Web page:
Sept. 9: Cincinnati.com – Does the president know about this?

Sept. 7: D.C. Express – Way too much information, guys

Aug. 26: Portland Oregonian – This headline should have been avoided

July 6: USA Today – No wonder the sun’s so hot

Feb. 3: Gloucestershire (U.K.) Echo – What’s special about girls’ schools

2010

Aug. 30: Skyway Drive-In – Vampires suck who?

Aug. 10: New York Times – The late, great trouser snake

There’s just no way this headline wasn’t intentional

This wickedly funny headline comes from Second Front, the political blog of the alternative online magazine known as Weld for Birmingham.

I spent some time poking around that site last night and I couldn’t find any other headlines that struck me nearly as edgy as that one. So perhaps this was purely a coincidence.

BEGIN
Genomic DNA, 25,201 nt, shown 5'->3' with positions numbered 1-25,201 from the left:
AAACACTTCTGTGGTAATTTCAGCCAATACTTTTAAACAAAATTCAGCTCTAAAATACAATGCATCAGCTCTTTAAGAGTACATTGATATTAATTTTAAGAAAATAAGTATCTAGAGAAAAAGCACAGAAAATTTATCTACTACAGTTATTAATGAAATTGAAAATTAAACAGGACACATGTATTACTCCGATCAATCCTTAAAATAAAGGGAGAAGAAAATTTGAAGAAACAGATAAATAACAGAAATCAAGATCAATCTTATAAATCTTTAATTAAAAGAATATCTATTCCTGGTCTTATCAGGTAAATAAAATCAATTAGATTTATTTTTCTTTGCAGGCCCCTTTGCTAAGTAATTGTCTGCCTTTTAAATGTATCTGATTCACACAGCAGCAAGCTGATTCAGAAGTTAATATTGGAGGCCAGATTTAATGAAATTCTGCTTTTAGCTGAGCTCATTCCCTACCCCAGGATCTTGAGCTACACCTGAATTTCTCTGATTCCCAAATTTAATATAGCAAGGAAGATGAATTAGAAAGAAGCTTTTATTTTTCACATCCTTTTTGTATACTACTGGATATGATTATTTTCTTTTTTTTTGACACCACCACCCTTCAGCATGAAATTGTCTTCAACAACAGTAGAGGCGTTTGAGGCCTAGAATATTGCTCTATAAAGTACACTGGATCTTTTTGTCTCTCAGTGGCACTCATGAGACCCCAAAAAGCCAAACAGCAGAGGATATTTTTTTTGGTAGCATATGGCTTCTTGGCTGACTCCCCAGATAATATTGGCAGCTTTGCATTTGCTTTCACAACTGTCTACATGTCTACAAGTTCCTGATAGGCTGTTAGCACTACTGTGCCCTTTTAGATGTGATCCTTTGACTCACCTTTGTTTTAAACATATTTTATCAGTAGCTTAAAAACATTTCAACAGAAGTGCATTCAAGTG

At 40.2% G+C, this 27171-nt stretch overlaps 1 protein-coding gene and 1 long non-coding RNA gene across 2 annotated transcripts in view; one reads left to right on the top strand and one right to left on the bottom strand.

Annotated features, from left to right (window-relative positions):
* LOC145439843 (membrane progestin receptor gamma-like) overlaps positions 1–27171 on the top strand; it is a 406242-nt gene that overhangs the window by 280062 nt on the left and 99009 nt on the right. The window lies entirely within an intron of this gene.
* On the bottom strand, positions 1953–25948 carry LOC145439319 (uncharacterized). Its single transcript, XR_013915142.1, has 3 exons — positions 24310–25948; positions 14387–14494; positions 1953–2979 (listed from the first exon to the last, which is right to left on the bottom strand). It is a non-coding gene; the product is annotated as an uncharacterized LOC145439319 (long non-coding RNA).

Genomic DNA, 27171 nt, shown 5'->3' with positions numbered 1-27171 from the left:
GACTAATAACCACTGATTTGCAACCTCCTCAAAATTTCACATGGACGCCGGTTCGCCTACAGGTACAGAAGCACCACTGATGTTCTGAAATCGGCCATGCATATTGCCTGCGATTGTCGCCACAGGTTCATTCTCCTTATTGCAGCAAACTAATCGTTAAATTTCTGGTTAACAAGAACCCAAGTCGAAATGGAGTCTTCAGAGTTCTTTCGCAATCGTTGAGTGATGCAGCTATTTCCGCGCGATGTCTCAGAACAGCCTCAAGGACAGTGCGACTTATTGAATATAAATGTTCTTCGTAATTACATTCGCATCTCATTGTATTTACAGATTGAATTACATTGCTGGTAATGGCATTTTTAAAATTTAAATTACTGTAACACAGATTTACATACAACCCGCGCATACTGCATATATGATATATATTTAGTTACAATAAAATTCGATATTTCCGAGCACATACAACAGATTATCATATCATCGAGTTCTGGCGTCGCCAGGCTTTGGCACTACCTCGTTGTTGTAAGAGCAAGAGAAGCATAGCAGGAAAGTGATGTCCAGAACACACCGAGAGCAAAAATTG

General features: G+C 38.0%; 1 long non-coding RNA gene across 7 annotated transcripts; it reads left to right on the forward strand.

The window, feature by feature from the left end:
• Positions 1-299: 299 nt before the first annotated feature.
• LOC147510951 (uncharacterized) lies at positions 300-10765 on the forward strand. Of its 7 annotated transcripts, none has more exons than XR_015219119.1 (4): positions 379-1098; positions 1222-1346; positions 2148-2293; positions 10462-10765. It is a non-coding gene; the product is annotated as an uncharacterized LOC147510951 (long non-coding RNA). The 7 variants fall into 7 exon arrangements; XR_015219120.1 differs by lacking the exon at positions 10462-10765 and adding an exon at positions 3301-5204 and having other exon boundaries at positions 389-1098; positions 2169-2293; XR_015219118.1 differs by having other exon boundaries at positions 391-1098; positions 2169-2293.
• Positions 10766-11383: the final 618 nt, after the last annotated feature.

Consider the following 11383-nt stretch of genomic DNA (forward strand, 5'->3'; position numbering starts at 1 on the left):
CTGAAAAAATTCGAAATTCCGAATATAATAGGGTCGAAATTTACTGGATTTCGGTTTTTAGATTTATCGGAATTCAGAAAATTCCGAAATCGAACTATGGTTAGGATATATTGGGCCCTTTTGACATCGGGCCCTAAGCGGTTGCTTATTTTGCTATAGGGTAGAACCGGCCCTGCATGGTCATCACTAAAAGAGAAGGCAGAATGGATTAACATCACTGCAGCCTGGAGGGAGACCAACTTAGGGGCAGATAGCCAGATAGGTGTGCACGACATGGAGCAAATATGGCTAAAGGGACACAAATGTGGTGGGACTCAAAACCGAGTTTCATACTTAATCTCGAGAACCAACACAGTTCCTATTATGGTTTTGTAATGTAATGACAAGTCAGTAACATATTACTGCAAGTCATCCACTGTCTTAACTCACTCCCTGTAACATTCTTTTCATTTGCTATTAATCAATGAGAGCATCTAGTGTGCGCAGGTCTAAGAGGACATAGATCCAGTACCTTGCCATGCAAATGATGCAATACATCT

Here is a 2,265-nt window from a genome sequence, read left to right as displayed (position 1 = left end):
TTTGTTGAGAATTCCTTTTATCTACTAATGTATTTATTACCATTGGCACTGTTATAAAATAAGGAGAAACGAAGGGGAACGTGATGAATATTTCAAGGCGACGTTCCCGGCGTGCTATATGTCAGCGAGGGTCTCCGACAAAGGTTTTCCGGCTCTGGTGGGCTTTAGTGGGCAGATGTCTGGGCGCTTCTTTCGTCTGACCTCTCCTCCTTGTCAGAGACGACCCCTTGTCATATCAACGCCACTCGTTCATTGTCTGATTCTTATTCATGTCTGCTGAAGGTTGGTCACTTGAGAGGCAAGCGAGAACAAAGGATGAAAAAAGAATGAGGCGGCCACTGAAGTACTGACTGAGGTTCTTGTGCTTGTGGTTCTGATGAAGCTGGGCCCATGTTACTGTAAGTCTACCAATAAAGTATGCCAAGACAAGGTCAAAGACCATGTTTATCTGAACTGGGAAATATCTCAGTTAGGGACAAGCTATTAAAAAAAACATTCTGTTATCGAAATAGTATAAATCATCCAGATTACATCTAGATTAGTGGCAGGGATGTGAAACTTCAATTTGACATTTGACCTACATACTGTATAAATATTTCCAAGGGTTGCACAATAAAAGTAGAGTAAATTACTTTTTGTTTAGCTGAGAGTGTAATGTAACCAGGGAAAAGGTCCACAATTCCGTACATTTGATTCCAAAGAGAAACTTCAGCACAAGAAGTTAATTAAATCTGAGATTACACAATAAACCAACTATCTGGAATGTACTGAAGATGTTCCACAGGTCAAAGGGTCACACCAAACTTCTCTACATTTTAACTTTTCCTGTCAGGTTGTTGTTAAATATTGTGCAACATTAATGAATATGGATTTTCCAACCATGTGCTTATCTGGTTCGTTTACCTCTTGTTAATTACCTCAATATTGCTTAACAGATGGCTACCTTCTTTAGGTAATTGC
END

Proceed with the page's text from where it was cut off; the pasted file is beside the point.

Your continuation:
Or not. Most likely not.

UPDATE – 5:20 p.m.

Jim Romenesko contacted Weld for Birmingham‘s Kyle Whitmire who tells him, in part:

I thought a few folks might get a chuckle out of it. We try to have a sense of humor, and the double entendre was too hard to resist. In Alabama, it’s the only way to stay sane sometimes.

…Also, to get the joke, you have to have a dirty mind.

Yep.

Find Weld for Birmingham here. Read a little more about it here. Find the Second Front blog here.

Thanks much to the three folks who sent me copies of this Sunday.

For your consideration…

The HappyPlace blog calls this…

The most accidentally pornographic pile of newspapers ever seen.

Most definitely unintentional. How many of us stop to think about what a front-page photo would look like when papers are bundled or stacked?

The Waitrose Weekend is an in-house organ (sorry) published by a grocery chain in Bracknell, Berkshire, an hour or so west of London. Find the Waitrose web site here. Find the Waitrose Weekend site here.